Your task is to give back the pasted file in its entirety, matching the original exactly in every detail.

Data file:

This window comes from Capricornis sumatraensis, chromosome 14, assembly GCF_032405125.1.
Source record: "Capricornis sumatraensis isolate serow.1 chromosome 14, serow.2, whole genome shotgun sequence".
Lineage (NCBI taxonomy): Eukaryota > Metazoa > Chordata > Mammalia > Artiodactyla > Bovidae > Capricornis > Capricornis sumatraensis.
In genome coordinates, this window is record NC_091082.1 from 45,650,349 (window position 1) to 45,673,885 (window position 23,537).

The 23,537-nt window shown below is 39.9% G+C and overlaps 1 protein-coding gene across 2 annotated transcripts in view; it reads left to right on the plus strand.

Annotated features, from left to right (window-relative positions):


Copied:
This window comes from Capricornis sumatraensis, chromosome 14, assembly GCF_032405125.1.
Source record: "Capricornis sumatraensis isolate serow.1 chromosome 14, serow.2, whole genome shotgun sequence".
Lineage (NCBI taxonomy): Eukaryota > Metazoa > Chordata > Mammalia > Artiodactyla > Bovidae > Capricornis > Capricornis sumatraensis.
In genome coordinates, this window is record NC_091082.1 from 45,650,349 (window position 1) to 45,673,885 (window position 23,537).

The 23,537-nt window shown below is 39.9% G+C and overlaps 1 protein-coding gene across 2 annotated transcripts in view; it reads left to right on the plus strand.

Annotated features, from left to right (window-relative positions):